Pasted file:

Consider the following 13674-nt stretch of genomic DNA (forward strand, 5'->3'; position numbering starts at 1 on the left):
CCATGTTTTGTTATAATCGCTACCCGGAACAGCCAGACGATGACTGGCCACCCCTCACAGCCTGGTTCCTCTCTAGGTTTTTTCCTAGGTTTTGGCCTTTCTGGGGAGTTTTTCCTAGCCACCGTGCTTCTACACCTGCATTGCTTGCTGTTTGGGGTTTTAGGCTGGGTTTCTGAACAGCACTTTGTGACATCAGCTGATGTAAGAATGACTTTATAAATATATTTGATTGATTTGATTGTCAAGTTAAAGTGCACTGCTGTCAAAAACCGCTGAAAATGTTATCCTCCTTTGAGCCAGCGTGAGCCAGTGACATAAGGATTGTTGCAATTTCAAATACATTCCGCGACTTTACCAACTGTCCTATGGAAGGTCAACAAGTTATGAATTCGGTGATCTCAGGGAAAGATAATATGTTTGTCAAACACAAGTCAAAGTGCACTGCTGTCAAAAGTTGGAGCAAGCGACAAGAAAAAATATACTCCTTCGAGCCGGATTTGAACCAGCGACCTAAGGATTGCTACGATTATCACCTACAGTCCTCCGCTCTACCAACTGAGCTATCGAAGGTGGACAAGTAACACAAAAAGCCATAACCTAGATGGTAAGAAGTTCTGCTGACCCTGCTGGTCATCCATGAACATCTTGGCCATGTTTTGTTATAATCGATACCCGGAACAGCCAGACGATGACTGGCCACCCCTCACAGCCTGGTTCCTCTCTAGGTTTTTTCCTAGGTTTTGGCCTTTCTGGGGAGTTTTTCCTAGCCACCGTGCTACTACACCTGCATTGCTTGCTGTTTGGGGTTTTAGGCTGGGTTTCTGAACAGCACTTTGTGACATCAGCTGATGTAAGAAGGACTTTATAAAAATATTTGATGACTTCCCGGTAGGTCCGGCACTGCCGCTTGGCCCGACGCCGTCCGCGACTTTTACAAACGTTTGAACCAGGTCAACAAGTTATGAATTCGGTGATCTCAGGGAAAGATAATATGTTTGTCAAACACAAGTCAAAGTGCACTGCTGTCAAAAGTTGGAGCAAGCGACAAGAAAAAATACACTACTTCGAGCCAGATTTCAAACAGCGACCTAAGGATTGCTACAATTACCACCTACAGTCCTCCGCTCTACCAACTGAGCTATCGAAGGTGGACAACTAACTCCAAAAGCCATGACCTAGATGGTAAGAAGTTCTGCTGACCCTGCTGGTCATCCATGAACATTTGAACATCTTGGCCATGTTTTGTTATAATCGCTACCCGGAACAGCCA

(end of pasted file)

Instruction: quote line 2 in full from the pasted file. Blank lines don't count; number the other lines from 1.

CCATGTTTTGTTATAATCGCTACCCGGAACAGCCAGACGATGACTGGCCACCCCTCACAGCCTGGTTCCTCTCTAGGTTTTTTCCTAGGTTTTGGCCTTTCTGGGGAGTTTTTCCTAGCCACCGTGCTTCTACACCTGCATTGCTTGCTGTTTGGGGTTTTAGGCTGGGTTTCTGAACAGCACTTTGTGACATCAGCTGATGTAAGAATGACTTTATAAATATATTTGATTGATTTGATTGTCAAGTTAAAGTGCACTGCTGTCAAAAACCGCTGAAAATGTTATCCTCCTTTGAGCCAGCGTGAGCCAGTGACATAAGGATTGTTGCAATTTCAAATACATTCCGCGACTTTACCAACTGTCCTATGGAAGGTCAACAAGTTATGAATTCGGTGATCTCAGGGAAAGATAATATGTTTGTCAAACACAAGTCAAAGTGCACTGCTGTCAAAAGTTGGAGCAAGCGACAAGAAAAAATATACTCCTTCGAGCCGGATTTGAACCAGCGACCTAAGGATTGCTACGATTATCACCTACAGTCCTCCGCTCTACCAACTGAGCTATCGAAGGTGGACAAGTAACACAAAAAGCCATAACCTAGATGGTAAGAAGTTCTGCTGACCCTGCTGGTCATCCATGAACATCTTGGCCATGTTTTGTTATAATCGATACCCGGAACAGCCAGACGATGACTGGCCACCCCTCACAGCCTGGTTCCTCTCTAGGTTTTTTCCTAGGTTTTGGCCTTTCTGGGGAGTTTTTCCTAGCCACCGTGCTACTACACCTGCATTGCTTGCTGTTTGGGGTTTTAGGCTGGGTTTCTGAACAGCACTTTGTGACATCAGCTGATGTAAGAAGGACTTTATAAAAATATTTGATGACTTCCCGGTAGGTCCGGCACTGCCGCTTGGCCCGACGCCGTCCGCGACTTTTACAAACGTTTGAACCAGGTCAACAAGTTATGAATTCGGTGATCTCAGGGAAAGATAATATGTTTGTCAAACACAAGTCAAAGTGCACTGCTGTCAAAAGTTGGAGCAAGCGACAAGAAAAAATACACTACTTCGAGCCAGATTTCAAACAGCGACCTAAGGATTGCTACAATTACCACCTACAGTCCTCCGCTCTACCAACTGAGCTATCGAAGGTGGACAACTAACTCCAAAAGCCATGACCTAGATGGTAAGAAGTTCTGCTGACCCTGCTGGTCATCCATGAACATTTGAACATCTTGGCCATGTTTTGTTATAATCGCTACCCGGAACAGCCA